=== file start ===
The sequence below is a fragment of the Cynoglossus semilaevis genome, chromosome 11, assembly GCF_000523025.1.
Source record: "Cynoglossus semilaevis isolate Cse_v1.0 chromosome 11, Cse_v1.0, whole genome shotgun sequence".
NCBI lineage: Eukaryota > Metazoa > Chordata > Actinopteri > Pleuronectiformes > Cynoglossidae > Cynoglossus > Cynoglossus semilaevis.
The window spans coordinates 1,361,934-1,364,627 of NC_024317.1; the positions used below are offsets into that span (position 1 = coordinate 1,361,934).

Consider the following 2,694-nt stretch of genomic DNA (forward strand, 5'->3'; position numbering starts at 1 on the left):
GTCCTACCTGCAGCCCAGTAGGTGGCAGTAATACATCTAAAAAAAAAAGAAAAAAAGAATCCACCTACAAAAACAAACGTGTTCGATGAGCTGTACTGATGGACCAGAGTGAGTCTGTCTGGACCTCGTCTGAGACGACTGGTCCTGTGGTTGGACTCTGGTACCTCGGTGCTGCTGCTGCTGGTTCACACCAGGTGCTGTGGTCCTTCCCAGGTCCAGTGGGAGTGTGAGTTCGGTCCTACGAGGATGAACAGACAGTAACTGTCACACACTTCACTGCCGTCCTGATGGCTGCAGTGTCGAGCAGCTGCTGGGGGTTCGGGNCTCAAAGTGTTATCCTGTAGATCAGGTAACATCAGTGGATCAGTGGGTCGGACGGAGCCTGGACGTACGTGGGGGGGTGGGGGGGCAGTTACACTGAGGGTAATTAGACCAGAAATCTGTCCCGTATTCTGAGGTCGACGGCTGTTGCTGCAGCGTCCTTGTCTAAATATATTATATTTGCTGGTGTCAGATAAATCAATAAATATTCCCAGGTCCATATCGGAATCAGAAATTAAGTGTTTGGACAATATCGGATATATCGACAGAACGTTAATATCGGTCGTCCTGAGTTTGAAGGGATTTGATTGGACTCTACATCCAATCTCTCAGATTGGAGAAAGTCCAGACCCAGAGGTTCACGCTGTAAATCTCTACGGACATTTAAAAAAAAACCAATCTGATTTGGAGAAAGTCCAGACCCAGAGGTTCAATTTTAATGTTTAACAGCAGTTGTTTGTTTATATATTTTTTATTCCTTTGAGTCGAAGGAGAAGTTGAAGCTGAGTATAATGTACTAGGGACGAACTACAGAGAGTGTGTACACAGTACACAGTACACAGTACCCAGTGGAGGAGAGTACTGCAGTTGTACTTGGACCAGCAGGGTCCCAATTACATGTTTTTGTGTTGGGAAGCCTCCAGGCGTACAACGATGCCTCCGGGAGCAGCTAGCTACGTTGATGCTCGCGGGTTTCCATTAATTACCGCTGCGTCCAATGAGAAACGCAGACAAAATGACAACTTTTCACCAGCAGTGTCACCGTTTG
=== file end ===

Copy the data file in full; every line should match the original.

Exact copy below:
The sequence below is a fragment of the Cynoglossus semilaevis genome, chromosome 11, assembly GCF_000523025.1.
Source record: "Cynoglossus semilaevis isolate Cse_v1.0 chromosome 11, Cse_v1.0, whole genome shotgun sequence".
NCBI lineage: Eukaryota > Metazoa > Chordata > Actinopteri > Pleuronectiformes > Cynoglossidae > Cynoglossus > Cynoglossus semilaevis.
The window spans coordinates 1,361,934-1,364,627 of NC_024317.1; the positions used below are offsets into that span (position 1 = coordinate 1,361,934).

Consider the following 2,694-nt stretch of genomic DNA (forward strand, 5'->3'; position numbering starts at 1 on the left):
GTCCTACCTGCAGCCCAGTAGGTGGCAGTAATACATCTAAAAAAAAAAGAAAAAAAGAATCCACCTACAAAAACAAACGTGTTCGATGAGCTGTACTGATGGACCAGAGTGAGTCTGTCTGGACCTCGTCTGAGACGACTGGTCCTGTGGTTGGACTCTGGTACCTCGGTGCTGCTGCTGCTGGTTCACACCAGGTGCTGTGGTCCTTCCCAGGTCCAGTGGGAGTGTGAGTTCGGTCCTACGAGGATGAACAGACAGTAACTGTCACACACTTCACTGCCGTCCTGATGGCTGCAGTGTCGAGCAGCTGCTGGGGGTTCGGGNCTCAAAGTGTTATCCTGTAGATCAGGTAACATCAGTGGATCAGTGGGTCGGACGGAGCCTGGACGTACGTGGGGGGGTGGGGGGGCAGTTACACTGAGGGTAATTAGACCAGAAATCTGTCCCGTATTCTGAGGTCGACGGCTGTTGCTGCAGCGTCCTTGTCTAAATATATTATATTTGCTGGTGTCAGATAAATCAATAAATATTCCCAGGTCCATATCGGAATCAGAAATTAAGTGTTTGGACAATATCGGATATATCGACAGAACGTTAATATCGGTCGTCCTGAGTTTGAAGGGATTTGATTGGACTCTACATCCAATCTCTCAGATTGGAGAAAGTCCAGACCCAGAGGTTCACGCTGTAAATCTCTACGGACATTTAAAAAAAAACCAATCTGATTTGGAGAAAGTCCAGACCCAGAGGTTCAATTTTAATGTTTAACAGCAGTTGTTTGTTTATATATTTTTTATTCCTTTGAGTCGAAGGAGAAGTTGAAGCTGAGTATAATGTACTAGGGACGAACTACAGAGAGTGTGTACACAGTACACAGTACACAGTACCCAGTGGAGGAGAGTACTGCAGTTGTACTTGGACCAGCAGGGTCCCAATTACATGTTTTTGTGTTGGGAAGCCTCCAGGCGTACAACGATGCCTCCGGGAGCAGCTAGCTACGTTGATGCTCGCGGGTTTCCATTAATTACCGCTGCGTCCAATGAGAAACGCAGACAAAATGACAACTTTTCACCAGCAGTGTCACCGTTTG